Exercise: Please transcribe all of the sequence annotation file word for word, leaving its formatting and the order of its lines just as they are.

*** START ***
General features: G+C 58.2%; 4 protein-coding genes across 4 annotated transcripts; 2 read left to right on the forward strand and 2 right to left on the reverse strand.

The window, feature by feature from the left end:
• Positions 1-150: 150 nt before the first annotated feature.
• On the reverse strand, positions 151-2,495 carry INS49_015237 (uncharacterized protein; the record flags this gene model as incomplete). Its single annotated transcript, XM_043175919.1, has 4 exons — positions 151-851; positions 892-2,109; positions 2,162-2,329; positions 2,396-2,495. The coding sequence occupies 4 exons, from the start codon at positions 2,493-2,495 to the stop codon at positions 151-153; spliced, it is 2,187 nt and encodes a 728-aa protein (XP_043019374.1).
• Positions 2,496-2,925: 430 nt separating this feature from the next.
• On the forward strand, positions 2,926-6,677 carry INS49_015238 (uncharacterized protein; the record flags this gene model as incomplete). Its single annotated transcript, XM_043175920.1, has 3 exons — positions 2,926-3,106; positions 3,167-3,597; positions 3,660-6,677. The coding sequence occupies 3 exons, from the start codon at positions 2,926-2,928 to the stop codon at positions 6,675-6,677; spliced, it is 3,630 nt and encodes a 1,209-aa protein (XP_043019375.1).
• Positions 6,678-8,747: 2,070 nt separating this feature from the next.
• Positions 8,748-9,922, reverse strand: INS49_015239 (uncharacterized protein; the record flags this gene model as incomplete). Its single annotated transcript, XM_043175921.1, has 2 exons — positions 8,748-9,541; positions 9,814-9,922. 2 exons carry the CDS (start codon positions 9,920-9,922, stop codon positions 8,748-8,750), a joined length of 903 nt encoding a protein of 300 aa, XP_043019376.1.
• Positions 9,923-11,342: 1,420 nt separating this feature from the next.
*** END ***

General features: G+C 58.2%; 4 protein-coding genes across 4 annotated transcripts; 2 read left to right on the forward strand and 2 right to left on the reverse strand.

The window, feature by feature from the left end:
• Positions 1-150: 150 nt before the first annotated feature.
• On the reverse strand, positions 151-2,495 carry INS49_015237 (uncharacterized protein; the record flags this gene model as incomplete). Its single annotated transcript, XM_043175919.1, has 4 exons — positions 151-851; positions 892-2,109; positions 2,162-2,329; positions 2,396-2,495. The coding sequence occupies 4 exons, from the start codon at positions 2,493-2,495 to the stop codon at positions 151-153; spliced, it is 2,187 nt and encodes a 728-aa protein (XP_043019374.1).
• Positions 2,496-2,925: 430 nt separating this feature from the next.
• On the forward strand, positions 2,926-6,677 carry INS49_015238 (uncharacterized protein; the record flags this gene model as incomplete). Its single annotated transcript, XM_043175920.1, has 3 exons — positions 2,926-3,106; positions 3,167-3,597; positions 3,660-6,677. The coding sequence occupies 3 exons, from the start codon at positions 2,926-2,928 to the stop codon at positions 6,675-6,677; spliced, it is 3,630 nt and encodes a 1,209-aa protein (XP_043019375.1).
• Positions 6,678-8,747: 2,070 nt separating this feature from the next.
• Positions 8,748-9,922, reverse strand: INS49_015239 (uncharacterized protein; the record flags this gene model as incomplete). Its single annotated transcript, XM_043175921.1, has 2 exons — positions 8,748-9,541; positions 9,814-9,922. 2 exons carry the CDS (start codon positions 9,920-9,922, stop codon positions 8,748-8,750), a joined length of 903 nt encoding a protein of 300 aa, XP_043019376.1.
• Positions 9,923-11,342: 1,420 nt separating this feature from the next.